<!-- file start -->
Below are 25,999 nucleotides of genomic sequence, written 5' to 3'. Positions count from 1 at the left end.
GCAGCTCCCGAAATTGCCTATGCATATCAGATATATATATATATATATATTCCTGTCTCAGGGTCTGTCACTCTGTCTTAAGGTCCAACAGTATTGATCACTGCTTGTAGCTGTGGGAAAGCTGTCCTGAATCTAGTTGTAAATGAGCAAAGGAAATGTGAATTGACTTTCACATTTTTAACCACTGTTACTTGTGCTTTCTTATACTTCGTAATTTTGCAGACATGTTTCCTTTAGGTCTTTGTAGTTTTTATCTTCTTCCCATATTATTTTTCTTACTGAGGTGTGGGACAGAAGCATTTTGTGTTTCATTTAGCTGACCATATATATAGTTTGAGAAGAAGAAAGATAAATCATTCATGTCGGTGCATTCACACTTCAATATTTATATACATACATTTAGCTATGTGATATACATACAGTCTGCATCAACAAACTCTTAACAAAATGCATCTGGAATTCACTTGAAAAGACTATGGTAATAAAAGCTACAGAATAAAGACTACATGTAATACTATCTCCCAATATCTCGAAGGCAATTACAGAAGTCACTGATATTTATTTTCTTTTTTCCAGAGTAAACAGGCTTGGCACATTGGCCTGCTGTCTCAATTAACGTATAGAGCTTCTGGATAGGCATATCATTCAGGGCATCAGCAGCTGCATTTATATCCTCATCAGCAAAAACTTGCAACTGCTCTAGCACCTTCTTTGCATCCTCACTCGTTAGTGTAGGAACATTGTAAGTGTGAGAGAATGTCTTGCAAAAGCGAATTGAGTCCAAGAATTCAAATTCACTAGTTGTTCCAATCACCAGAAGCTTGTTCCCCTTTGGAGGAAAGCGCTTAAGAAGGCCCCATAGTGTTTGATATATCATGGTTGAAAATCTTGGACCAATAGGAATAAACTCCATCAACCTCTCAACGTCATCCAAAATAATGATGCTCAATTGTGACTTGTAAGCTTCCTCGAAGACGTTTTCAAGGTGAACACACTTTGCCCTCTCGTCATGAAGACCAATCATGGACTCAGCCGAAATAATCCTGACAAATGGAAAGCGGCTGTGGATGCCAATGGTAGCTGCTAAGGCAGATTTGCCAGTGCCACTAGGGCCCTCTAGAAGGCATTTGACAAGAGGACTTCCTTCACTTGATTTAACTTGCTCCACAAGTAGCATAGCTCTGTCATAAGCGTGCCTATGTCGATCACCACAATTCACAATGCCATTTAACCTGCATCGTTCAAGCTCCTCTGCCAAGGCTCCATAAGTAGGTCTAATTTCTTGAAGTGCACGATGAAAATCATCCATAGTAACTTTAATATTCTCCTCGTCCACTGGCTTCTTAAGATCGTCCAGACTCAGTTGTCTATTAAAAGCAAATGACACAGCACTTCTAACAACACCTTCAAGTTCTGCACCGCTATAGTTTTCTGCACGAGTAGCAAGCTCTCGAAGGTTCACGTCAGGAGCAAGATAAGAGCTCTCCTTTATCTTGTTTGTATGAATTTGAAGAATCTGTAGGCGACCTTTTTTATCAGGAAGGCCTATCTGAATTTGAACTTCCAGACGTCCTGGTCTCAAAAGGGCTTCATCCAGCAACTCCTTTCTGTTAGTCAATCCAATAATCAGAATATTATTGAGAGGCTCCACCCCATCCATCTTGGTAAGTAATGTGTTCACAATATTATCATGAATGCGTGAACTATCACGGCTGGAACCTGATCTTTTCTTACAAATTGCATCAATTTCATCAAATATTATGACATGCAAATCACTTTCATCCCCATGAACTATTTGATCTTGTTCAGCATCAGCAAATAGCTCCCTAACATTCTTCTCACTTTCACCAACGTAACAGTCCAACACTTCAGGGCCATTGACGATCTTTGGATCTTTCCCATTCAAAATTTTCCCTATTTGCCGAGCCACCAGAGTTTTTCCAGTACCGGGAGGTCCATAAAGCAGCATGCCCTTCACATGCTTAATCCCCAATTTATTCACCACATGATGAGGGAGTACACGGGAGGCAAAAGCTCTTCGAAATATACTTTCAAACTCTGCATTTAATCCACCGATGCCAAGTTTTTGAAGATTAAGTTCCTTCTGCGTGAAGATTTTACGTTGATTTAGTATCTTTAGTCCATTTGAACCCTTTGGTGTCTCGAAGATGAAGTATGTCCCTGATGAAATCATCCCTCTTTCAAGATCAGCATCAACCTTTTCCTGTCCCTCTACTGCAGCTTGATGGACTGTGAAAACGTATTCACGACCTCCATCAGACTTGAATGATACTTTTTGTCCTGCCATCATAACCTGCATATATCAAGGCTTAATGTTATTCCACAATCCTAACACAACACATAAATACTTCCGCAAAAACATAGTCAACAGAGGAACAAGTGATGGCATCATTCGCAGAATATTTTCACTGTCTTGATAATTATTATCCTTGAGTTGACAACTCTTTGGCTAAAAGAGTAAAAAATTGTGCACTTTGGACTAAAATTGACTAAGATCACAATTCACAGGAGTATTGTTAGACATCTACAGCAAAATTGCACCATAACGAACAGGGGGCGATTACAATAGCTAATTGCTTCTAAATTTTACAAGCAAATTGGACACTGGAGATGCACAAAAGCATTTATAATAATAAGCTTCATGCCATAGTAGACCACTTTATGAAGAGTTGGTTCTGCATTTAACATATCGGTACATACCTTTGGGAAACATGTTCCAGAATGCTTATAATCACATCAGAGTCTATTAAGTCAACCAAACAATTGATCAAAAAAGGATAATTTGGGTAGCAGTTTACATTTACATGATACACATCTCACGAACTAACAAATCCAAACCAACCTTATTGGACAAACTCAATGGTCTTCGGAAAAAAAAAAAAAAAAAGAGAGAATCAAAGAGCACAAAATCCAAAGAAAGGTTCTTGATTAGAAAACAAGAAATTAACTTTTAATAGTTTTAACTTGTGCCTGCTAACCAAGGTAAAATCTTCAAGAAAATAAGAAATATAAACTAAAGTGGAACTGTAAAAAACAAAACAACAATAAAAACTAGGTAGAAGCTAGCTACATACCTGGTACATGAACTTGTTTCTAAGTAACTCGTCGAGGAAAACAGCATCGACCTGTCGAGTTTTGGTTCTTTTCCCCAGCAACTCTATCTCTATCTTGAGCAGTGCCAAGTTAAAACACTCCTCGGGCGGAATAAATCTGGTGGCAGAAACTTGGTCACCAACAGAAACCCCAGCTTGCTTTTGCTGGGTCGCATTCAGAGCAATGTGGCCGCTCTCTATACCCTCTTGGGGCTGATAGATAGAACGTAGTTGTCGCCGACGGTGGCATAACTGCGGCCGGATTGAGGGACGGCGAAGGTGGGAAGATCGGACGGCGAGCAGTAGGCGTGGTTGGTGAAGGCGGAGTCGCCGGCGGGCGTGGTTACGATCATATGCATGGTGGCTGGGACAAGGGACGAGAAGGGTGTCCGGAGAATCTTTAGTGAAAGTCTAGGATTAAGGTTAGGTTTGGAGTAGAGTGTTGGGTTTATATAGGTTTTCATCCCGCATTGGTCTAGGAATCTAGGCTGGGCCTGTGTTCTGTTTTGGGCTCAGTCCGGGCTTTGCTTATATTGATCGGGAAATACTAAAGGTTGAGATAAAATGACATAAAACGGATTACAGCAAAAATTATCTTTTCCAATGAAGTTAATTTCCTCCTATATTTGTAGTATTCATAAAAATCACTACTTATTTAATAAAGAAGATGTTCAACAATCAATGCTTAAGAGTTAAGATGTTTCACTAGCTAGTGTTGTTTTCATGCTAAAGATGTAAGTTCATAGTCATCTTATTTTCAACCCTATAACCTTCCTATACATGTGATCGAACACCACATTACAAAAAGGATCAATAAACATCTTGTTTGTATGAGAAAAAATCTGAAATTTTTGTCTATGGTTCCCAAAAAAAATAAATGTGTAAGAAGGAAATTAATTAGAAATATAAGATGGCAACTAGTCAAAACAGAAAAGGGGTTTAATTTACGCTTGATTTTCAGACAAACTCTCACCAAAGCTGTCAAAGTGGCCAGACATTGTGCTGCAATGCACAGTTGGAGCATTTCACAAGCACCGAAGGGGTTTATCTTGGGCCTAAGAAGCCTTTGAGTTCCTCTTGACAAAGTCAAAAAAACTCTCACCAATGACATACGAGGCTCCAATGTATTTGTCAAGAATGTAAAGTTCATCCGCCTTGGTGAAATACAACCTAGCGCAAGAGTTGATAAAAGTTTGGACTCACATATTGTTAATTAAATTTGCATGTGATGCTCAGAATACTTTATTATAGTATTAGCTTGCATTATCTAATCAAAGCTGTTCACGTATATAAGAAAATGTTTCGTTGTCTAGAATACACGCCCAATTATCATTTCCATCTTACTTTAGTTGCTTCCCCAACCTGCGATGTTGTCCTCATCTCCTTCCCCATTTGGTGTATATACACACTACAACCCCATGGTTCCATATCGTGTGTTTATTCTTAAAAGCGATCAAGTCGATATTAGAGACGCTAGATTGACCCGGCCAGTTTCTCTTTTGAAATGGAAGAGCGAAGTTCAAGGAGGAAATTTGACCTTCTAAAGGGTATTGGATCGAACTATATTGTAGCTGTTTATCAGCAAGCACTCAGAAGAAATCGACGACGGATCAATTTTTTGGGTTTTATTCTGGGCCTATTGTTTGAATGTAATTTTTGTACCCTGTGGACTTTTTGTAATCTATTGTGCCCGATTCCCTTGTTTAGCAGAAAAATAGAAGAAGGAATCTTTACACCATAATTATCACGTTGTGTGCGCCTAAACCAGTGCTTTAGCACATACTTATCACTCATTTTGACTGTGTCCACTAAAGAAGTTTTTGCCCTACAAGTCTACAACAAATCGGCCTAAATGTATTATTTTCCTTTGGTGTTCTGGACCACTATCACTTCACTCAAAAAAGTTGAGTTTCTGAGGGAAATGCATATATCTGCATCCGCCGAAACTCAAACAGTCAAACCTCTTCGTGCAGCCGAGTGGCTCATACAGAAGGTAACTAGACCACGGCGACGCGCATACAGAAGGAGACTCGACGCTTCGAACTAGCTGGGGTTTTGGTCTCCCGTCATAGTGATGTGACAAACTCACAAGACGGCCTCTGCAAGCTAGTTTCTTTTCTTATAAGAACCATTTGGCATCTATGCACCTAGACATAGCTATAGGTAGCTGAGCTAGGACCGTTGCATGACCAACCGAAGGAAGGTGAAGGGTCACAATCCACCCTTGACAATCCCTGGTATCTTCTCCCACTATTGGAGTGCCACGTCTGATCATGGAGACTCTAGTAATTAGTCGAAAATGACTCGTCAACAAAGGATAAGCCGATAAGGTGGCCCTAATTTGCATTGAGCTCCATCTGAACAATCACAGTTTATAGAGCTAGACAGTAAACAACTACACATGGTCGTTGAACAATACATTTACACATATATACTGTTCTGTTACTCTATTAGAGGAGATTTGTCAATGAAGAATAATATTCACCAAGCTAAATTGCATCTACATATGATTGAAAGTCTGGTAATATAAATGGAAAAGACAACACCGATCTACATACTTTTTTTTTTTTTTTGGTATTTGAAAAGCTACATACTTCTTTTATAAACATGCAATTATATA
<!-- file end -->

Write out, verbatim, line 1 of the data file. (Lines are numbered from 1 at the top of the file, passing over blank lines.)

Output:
Below are 25,999 nucleotides of genomic sequence, written 5' to 3'. Positions count from 1 at the left end.